Gifts are an important aspect of encounters between the people of Oceania, and for maintaining social networks. It is very common for gifts to be exchanged during important festivities. Islanders also attempted to engage in a productive relationship with uninvited guests, like the Westerners who arrived in the past, by presenting them with certain objects.
Artist Lisa Reihana
‘In Pursuit of Venus (infected)’, a panoramic video work by artist Lisa Reihana, is an impressive interpretation of the wallpaper produced in 1804 by French businessman Joseph Dufour. The 20-panel wallpaper design, known as ‘Les Sauvages de la Mer Pacifique’, demonstrates the fascination with the voyages of discovery to Oceania undertaken in the 18th-century by Captains Cook, de Bougainville and de la Pérouse. Two hundred years later Reihana has brought the wallpaper to life, in a work featuring peoples from all over Oceania. By including encounters with Europeans she shows the complexity of cultural identity and colonisation.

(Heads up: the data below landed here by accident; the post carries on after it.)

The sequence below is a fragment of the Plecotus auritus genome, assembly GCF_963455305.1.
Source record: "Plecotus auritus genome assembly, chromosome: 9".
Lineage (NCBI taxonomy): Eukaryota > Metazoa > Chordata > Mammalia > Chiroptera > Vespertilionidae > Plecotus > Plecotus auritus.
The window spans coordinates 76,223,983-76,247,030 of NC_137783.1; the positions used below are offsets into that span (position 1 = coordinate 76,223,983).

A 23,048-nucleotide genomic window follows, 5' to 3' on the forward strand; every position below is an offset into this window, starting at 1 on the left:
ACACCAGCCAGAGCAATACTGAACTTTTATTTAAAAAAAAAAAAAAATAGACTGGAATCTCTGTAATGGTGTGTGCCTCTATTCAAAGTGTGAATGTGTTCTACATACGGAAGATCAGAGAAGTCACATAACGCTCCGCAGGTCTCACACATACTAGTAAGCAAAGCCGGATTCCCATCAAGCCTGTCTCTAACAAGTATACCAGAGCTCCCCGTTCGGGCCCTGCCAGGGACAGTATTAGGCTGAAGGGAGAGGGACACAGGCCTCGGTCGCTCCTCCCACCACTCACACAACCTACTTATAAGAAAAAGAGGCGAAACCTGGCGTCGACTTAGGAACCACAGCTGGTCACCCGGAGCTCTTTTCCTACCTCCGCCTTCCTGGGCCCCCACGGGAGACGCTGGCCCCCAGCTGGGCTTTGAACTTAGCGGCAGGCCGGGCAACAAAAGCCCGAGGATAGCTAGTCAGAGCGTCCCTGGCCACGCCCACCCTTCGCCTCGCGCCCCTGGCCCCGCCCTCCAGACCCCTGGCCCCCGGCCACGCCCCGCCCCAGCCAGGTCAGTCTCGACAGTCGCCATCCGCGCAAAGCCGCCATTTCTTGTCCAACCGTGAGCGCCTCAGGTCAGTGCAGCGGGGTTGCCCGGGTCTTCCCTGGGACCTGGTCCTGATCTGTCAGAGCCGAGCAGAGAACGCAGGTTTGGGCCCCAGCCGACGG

A meeting that never took place
There is a special story associated with this feather cloak. This fabulous garment is evidence of a meeting that never took place. In 1823 Liholiho, Kamehameha II, and his wife Queen Kamāmalu led a high-ranking Hawaiian delegation on a diplomatic visit to Britain. But before they had a chance to meet the British King, George IV, and present their valuable feather cloaks to him, the king and queen succumbed to measles. This impressive gift, used to enter into diplomatic relationships with European monarchs, remained in Britain.